Judith has another useful tip : To save the shuttles tangling, use a piece of BlueTak (modelling clay) to stick the unused shuttles together. Then swap it over as you change shuttles.


TIPS : Applications of Interlaced Rings Braid
There are loads of possibilities for Interlaced Split Rings.
* Edgings, Bracelets, Braids, etc.
* Use single color, 2 colors, 3 colors, 4 colors for variety
* Placement of colors can alter the look & focus of the pattern. eg. Sh1 & Sh4 with same color while the 2 center shuttles are of a different color. Thus one will have overlap in centre, and a kind of outline at the sides, all along the length.
* Add picots, thrown rings, Josephine knots/rings, etc. etc. to make it more interesting.
* Add beads along the edges or in the center !

These are only a few that come to my mind.  
What would You Creative Tatters do ?
Love to read your ideas & see your projects :-))



Part 2 of tutorial has been posted : Back to Front movement for Under & Over Interlaced Rings

27 comments:

  1. Your interlaced split rings look wonderful!!! :)

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  2. Going to give it a try. Thank you for clear instructions with pictures! Karen in OR

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  3. Thank you very much for your very clear tutorial i will try it out asap! Thank you for sharing!

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  4. It's a very useful tutorial. Good job!

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  5. Thank you so very much everybody :-))
    I'm so glad you found this useful. Feel free to ask, if you encounter any problems.
    Would love to see the projects you create out of this :-)

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  6. Great tutorial. Very clear. You obviously put a lot of work into it. I can't wait to try it.

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    1. Thanks, mb ! If even one person benefits, all the work is well worth it :-))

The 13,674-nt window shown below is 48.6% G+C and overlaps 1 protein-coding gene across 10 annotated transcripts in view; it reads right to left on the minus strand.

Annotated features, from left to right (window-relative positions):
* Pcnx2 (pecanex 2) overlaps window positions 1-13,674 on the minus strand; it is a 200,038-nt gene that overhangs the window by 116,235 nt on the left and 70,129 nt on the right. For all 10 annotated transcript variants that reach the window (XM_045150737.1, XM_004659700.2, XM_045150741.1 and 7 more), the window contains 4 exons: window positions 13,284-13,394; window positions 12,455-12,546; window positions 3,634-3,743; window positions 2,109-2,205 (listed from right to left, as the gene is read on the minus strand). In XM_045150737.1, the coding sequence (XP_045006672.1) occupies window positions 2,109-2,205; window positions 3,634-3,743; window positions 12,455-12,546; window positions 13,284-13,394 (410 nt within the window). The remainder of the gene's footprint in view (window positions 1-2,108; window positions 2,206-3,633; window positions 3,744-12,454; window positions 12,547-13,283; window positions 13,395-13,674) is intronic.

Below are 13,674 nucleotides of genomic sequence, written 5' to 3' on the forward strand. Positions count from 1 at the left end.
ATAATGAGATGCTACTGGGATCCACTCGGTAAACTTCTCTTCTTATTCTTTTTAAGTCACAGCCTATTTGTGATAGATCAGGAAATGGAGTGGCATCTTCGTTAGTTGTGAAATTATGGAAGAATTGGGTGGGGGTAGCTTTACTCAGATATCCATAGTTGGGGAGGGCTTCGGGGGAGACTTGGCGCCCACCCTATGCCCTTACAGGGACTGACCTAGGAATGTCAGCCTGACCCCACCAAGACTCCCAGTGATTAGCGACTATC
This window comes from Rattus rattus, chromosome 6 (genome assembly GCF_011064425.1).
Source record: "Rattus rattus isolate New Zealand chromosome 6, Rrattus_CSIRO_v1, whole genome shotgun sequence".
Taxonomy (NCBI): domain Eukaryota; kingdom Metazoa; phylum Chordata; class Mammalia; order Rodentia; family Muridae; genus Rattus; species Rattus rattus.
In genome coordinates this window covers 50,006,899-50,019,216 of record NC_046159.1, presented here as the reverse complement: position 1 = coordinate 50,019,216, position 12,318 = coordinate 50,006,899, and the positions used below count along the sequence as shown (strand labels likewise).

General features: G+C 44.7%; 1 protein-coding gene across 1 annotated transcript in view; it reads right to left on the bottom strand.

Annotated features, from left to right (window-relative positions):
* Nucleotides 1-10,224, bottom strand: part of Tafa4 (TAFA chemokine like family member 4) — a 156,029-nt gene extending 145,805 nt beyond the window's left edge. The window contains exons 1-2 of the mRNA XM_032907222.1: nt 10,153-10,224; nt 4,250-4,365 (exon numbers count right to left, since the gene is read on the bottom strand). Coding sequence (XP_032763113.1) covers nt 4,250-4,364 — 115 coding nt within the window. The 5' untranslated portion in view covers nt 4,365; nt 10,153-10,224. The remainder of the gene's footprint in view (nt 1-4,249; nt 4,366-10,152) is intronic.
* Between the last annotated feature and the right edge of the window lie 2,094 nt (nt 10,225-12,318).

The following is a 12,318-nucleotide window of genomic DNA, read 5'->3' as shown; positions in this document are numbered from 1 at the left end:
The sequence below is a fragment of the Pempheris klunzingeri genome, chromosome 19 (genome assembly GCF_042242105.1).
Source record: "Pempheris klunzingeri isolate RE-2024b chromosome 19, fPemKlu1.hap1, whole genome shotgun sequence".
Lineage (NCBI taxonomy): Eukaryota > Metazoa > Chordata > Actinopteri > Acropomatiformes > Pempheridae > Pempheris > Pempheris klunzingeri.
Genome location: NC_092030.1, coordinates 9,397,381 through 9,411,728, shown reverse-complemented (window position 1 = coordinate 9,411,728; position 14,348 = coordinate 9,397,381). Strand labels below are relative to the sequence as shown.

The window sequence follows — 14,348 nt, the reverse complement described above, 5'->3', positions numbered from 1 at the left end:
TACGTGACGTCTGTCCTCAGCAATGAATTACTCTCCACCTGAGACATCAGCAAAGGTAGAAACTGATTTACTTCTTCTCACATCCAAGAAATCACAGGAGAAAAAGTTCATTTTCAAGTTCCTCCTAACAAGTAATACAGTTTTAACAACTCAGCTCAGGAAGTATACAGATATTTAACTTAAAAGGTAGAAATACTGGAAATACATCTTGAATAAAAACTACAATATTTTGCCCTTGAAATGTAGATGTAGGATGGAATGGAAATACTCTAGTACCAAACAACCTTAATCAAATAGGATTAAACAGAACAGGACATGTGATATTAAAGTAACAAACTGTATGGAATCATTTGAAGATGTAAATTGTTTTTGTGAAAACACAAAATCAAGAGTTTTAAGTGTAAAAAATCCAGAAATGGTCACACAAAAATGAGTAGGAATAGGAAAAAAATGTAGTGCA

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  7. Thank you so much for taking the time to post such clear instructions and photos. I wonder how this would look with three sets. The middle rings would have to be kept the lowest while the two side rings would be on equal levels, for symmetry purposes (if that makes sense). Or I suppose it could be done in a cascade fashion with each new set proceeding like a stepladder.

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    1. Robin, if you are willing to work with SIX shuttles, it is very much possible :-)). Both are possible (cascade, as well as symmetrical) as you will see from my next pictorial of Back to Front movement for the reverse overlap. It would definitely look spectacular, though. This will be a project for the future !

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  8. I have read this several times, I am really interested in your wonderlully explained post, you have explained this so well, thank you I am going to try this
    Margaret

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    1. Margaret, thank you so much for your kind words. I am looking forward to your project :-)

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  9. Hi, Muskaan!
    Thank you for sharing your tips.
    A couple of hours ago, I left an comment on this posting, but I can't see it.
    So I leave again.

    I introduced your tips to Korean tatters: http://2sunb.blog.me/220067724590

    I'll try to tat interlaced rings soon.

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  10. This comment has been removed by the author.

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  11. I tatted a bracelet with interlaced split rings : http://2sunb.blog.me/220068269684
    Thanks, again!

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    1. Lee I Love the bracelet you've made ... and especially the Heart at the tip! Very clever and effective :-) Thanks also for sharing among your Korean compatriots ... tatting lives on :-).

      I tried leaving a comment on your blog -- I really liked some of your tatting. .. but it asks to sign in.
      Happy tatting :-))

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    2. Thank you for visiting my blog.
      Many Korean tatters love to know your technique.
      It's my pleasure to introduce your technique to them.
      Thank you for sharing your precious tips & techniques.

      Delete
  12. Hi Muskaan,

    Your instructions are nice and clear, thank you! However, I'm having much difficulty making the very first interlaced ring. Would it be possible for you to show a picture of how to make the very first interlaced rings? I'm sitting here trying to tat step-by-step, but I can't get the very first 'green' ring to interlace. According to your photos, you already have the interlaced started, which would make it easier (in my mind) to interlace the next rings.